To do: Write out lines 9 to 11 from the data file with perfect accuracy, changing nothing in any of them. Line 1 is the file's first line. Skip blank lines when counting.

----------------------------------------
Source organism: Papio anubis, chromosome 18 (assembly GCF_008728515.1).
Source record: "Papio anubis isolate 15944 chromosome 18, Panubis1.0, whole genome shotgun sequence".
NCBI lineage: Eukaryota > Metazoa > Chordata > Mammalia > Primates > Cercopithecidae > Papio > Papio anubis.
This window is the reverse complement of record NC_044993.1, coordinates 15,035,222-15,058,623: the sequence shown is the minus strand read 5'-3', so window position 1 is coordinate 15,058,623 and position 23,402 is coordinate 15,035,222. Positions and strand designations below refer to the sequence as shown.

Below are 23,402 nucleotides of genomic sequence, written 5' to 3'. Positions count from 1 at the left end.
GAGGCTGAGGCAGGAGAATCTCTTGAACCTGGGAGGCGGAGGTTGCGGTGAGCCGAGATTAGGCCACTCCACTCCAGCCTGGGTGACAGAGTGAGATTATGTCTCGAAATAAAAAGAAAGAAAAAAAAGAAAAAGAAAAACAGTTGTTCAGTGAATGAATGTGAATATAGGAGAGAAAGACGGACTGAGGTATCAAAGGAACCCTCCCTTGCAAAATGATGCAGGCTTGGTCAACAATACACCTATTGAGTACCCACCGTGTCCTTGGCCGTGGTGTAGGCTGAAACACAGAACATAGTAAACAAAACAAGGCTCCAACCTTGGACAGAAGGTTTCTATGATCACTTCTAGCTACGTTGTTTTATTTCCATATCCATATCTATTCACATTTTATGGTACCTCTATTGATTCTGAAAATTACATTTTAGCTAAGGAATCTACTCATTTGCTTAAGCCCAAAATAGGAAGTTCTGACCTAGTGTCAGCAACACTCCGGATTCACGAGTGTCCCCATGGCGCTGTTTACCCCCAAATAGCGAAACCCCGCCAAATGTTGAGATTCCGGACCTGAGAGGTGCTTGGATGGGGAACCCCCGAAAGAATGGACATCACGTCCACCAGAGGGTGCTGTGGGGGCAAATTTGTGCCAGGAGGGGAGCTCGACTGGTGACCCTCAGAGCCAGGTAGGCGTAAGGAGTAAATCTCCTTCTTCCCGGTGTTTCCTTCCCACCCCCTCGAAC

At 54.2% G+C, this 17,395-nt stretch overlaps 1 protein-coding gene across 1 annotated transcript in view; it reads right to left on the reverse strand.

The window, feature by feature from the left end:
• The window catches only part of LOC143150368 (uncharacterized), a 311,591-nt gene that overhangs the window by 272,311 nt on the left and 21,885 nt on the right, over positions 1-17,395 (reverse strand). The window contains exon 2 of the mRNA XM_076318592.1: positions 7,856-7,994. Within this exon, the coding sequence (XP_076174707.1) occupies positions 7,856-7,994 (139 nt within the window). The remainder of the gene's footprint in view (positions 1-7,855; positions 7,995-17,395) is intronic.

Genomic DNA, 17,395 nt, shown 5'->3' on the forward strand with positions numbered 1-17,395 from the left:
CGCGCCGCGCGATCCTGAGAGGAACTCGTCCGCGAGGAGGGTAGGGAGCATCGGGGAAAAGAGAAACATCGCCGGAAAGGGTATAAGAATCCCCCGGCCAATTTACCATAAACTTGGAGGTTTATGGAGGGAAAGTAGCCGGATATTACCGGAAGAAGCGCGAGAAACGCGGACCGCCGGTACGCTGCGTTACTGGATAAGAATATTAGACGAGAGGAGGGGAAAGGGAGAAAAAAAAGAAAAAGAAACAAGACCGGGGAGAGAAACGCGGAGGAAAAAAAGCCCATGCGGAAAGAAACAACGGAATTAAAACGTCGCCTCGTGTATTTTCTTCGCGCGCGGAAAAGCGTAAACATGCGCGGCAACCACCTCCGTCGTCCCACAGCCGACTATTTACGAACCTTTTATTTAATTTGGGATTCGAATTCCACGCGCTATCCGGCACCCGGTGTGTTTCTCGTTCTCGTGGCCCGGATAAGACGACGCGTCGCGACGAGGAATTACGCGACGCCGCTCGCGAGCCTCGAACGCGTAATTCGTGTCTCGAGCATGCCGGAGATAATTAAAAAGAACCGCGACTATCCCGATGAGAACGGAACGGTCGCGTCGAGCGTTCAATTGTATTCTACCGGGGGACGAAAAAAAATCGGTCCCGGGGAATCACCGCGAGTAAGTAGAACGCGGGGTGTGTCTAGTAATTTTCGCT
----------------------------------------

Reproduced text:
• The window catches only part of LOC143150368 (uncharacterized), a 311,591-nt gene that overhangs the window by 272,311 nt on the left and 21,885 nt on the right, over positions 1-17,395 (reverse strand). The window contains exon 2 of the mRNA XM_076318592.1: positions 7,856-7,994. Within this exon, the coding sequence (XP_076174707.1) occupies positions 7,856-7,994 (139 nt within the window). The remainder of the gene's footprint in view (positions 1-7,855; positions 7,995-17,395) is intronic.

Genomic DNA, 17,395 nt, shown 5'->3' on the forward strand with positions numbered 1-17,395 from the left:
CGCGCCGCGCGATCCTGAGAGGAACTCGTCCGCGAGGAGGGTAGGGAGCATCGGGGAAAAGAGAAACATCGCCGGAAAGGGTATAAGAATCCCCCGGCCAATTTACCATAAACTTGGAGGTTTATGGAGGGAAAGTAGCCGGATATTACCGGAAGAAGCGCGAGAAACGCGGACCGCCGGTACGCTGCGTTACTGGATAAGAATATTAGACGAGAGGAGGGGAAAGGGAGAAAAAAAAGAAAAAGAAACAAGACCGGGGAGAGAAACGCGGAGGAAAAAAAGCCCATGCGGAAAGAAACAACGGAATTAAAACGTCGCCTCGTGTATTTTCTTCGCGCGCGGAAAAGCGTAAACATGCGCGGCAACCACCTCCGTCGTCCCACAGCCGACTATTTACGAACCTTTTATTTAATTTGGGATTCGAATTCCACGCGCTATCCGGCACCCGGTGTGTTTCTCGTTCTCGTGGCCCGGATAAGACGACGCGTCGCGACGAGGAATTACGCGACGCCGCTCGCGAGCCTCGAACGCGTAATTCGTGTCTCGAGCATGCCGGAGATAATTAAAAAGAACCGCGACTATCCCGATGAGAACGGAACGGTCGCGTCGAGCGTTCAATTGTATTCTACCGGGGGACGAAAAAAAATCGGTCCCGGGGAATCACCGCGAGTAAGTAGAACGCGGGGTGTGTCTAGTAATTTTCGCT